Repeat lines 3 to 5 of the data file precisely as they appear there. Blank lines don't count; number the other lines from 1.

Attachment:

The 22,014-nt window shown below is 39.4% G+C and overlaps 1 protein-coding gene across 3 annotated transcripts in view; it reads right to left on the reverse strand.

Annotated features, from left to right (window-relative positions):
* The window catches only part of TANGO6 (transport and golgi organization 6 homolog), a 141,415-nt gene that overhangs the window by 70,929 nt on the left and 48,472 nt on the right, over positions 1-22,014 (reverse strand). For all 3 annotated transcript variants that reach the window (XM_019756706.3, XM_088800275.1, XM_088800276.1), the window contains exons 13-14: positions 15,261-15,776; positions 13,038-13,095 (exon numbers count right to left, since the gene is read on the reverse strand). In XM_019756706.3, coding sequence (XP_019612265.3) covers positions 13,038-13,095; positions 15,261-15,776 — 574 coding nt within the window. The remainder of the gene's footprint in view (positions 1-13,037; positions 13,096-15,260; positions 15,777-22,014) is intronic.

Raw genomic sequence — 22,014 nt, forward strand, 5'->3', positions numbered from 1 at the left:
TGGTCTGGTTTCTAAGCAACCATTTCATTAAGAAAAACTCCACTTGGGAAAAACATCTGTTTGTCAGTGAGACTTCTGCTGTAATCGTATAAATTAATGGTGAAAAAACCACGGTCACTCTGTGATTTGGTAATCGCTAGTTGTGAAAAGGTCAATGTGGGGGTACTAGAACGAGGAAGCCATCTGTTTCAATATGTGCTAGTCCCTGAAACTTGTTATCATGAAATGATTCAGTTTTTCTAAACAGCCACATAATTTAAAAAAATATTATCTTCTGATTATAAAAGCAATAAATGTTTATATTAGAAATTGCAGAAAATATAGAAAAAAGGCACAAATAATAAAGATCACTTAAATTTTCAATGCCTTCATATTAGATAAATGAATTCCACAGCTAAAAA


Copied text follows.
* The window catches only part of TANGO6 (transport and golgi organization 6 homolog), a 141,415-nt gene that overhangs the window by 70,929 nt on the left and 48,472 nt on the right, over positions 1-22,014 (reverse strand). For all 3 annotated transcript variants that reach the window (XM_019756706.3, XM_088800275.1, XM_088800276.1), the window contains exons 13-14: positions 15,261-15,776; positions 13,038-13,095 (exon numbers count right to left, since the gene is read on the reverse strand). In XM_019756706.3, coding sequence (XP_019612265.3) covers positions 13,038-13,095; positions 15,261-15,776 — 574 coding nt within the window. The remainder of the gene's footprint in view (positions 1-13,037; positions 13,096-15,260; positions 15,777-22,014) is intronic.

Raw genomic sequence — 22,014 nt, forward strand, 5'->3', positions numbered from 1 at the left:
TGGTCTGGTTTCTAAGCAACCATTTCATTAAGAAAAACTCCACTTGGGAAAAACATCTGTTTGTCAGTGAGACTTCTGCTGTAATCGTATAAATTAATGGTGAAAAAACCACGGTCACTCTGTGATTTGGTAATCGCTAGTTGTGAAAAGGTCAATGTGGGGGTACTAGAACGAGGAAGCCATCTGTTTCAATATGTGCTAGTCCCTGAAACTTGTTATCATGAAATGATTCAGTTTTTCTAAACAGCCACATAATTTAAAAAAATATTATCTTCTGATTATAAAAGCAATAAATGTTTATATTAGAAATTGCAGAAAATATAGAAAAAAGGCACAAATAATAAAGATCACTTAAATTTTCAATGCCTTCATATTAGATAAATGAATTCCACAGCTAAAAA